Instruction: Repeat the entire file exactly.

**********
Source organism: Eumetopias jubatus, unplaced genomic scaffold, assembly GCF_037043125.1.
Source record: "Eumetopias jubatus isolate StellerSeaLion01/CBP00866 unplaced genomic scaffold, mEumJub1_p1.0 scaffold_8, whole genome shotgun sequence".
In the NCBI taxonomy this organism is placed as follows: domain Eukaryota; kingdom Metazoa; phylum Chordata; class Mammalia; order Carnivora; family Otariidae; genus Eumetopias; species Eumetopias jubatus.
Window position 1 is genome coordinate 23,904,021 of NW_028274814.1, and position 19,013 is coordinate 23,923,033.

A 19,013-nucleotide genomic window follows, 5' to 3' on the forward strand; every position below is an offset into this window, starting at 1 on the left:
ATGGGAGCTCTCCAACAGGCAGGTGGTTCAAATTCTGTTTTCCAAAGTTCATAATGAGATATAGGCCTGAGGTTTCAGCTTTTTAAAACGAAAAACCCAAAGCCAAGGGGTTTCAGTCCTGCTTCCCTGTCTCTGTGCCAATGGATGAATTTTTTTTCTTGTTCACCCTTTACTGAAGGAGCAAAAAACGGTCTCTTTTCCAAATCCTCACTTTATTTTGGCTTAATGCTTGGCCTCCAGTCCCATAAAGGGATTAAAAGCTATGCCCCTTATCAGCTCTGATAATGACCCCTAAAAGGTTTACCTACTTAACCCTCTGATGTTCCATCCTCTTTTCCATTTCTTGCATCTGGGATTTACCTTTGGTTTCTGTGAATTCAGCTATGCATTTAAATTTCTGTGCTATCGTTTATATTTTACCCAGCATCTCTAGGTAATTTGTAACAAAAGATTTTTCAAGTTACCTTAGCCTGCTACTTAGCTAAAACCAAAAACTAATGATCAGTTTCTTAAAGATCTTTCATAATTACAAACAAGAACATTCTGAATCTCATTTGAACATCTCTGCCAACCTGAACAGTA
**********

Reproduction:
Source organism: Eumetopias jubatus, unplaced genomic scaffold, assembly GCF_037043125.1.
Source record: "Eumetopias jubatus isolate StellerSeaLion01/CBP00866 unplaced genomic scaffold, mEumJub1_p1.0 scaffold_8, whole genome shotgun sequence".
In the NCBI taxonomy this organism is placed as follows: domain Eukaryota; kingdom Metazoa; phylum Chordata; class Mammalia; order Carnivora; family Otariidae; genus Eumetopias; species Eumetopias jubatus.
Window position 1 is genome coordinate 23,904,021 of NW_028274814.1, and position 19,013 is coordinate 23,923,033.

A 19,013-nucleotide genomic window follows, 5' to 3' on the forward strand; every position below is an offset into this window, starting at 1 on the left:
ATGGGAGCTCTCCAACAGGCAGGTGGTTCAAATTCTGTTTTCCAAAGTTCATAATGAGATATAGGCCTGAGGTTTCAGCTTTTTAAAACGAAAAACCCAAAGCCAAGGGGTTTCAGTCCTGCTTCCCTGTCTCTGTGCCAATGGATGAATTTTTTTTCTTGTTCACCCTTTACTGAAGGAGCAAAAAACGGTCTCTTTTCCAAATCCTCACTTTATTTTGGCTTAATGCTTGGCCTCCAGTCCCATAAAGGGATTAAAAGCTATGCCCCTTATCAGCTCTGATAATGACCCCTAAAAGGTTTACCTACTTAACCCTCTGATGTTCCATCCTCTTTTCCATTTCTTGCATCTGGGATTTACCTTTGGTTTCTGTGAATTCAGCTATGCATTTAAATTTCTGTGCTATCGTTTATATTTTACCCAGCATCTCTAGGTAATTTGTAACAAAAGATTTTTCAAGTTACCTTAGCCTGCTACTTAGCTAAAACCAAAAACTAATGATCAGTTTCTTAAAGATCTTTCATAATTACAAACAAGAACATTCTGAATCTCATTTGAACATCTCTGCCAACCTGAACAGTA